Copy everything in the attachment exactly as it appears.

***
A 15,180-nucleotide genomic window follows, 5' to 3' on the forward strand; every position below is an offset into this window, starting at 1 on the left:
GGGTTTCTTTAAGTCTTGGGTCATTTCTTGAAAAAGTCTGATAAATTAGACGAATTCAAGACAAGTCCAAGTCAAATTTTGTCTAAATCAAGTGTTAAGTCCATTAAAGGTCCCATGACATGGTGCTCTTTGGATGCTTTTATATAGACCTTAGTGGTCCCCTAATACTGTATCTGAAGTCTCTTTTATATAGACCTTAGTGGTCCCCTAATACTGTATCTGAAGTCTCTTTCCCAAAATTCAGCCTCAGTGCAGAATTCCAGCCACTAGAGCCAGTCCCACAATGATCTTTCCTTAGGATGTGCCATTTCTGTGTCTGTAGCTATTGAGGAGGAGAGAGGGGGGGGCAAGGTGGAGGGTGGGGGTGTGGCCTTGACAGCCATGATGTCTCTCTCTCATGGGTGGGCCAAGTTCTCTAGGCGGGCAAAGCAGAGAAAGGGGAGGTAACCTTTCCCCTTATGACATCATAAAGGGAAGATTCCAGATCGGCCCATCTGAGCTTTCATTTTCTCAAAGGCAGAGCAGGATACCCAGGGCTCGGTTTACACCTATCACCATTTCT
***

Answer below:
A 15,180-nucleotide genomic window follows, 5' to 3' on the forward strand; every position below is an offset into this window, starting at 1 on the left:
GGGTTTCTTTAAGTCTTGGGTCATTTCTTGAAAAAGTCTGATAAATTAGACGAATTCAAGACAAGTCCAAGTCAAATTTTGTCTAAATCAAGTGTTAAGTCCATTAAAGGTCCCATGACATGGTGCTCTTTGGATGCTTTTATATAGACCTTAGTGGTCCCCTAATACTGTATCTGAAGTCTCTTTTATATAGACCTTAGTGGTCCCCTAATACTGTATCTGAAGTCTCTTTCCCAAAATTCAGCCTCAGTGCAGAATTCCAGCCACTAGAGCCAGTCCCACAATGATCTTTCCTTAGGATGTGCCATTTCTGTGTCTGTAGCTATTGAGGAGGAGAGAGGGGGGGGCAAGGTGGAGGGTGGGGGTGTGGCCTTGACAGCCATGATGTCTCTCTCTCATGGGTGGGCCAAGTTCTCTAGGCGGGCAAAGCAGAGAAAGGGGAGGTAACCTTTCCCCTTATGACATCATAAAGGGAAGATTCCAGATCGGCCCATCTGAGCTTTCATTTTCTCAAAGGCAGAGCAGGATACCCAGGGCTCGGTTTACACCTATCACCATTTCT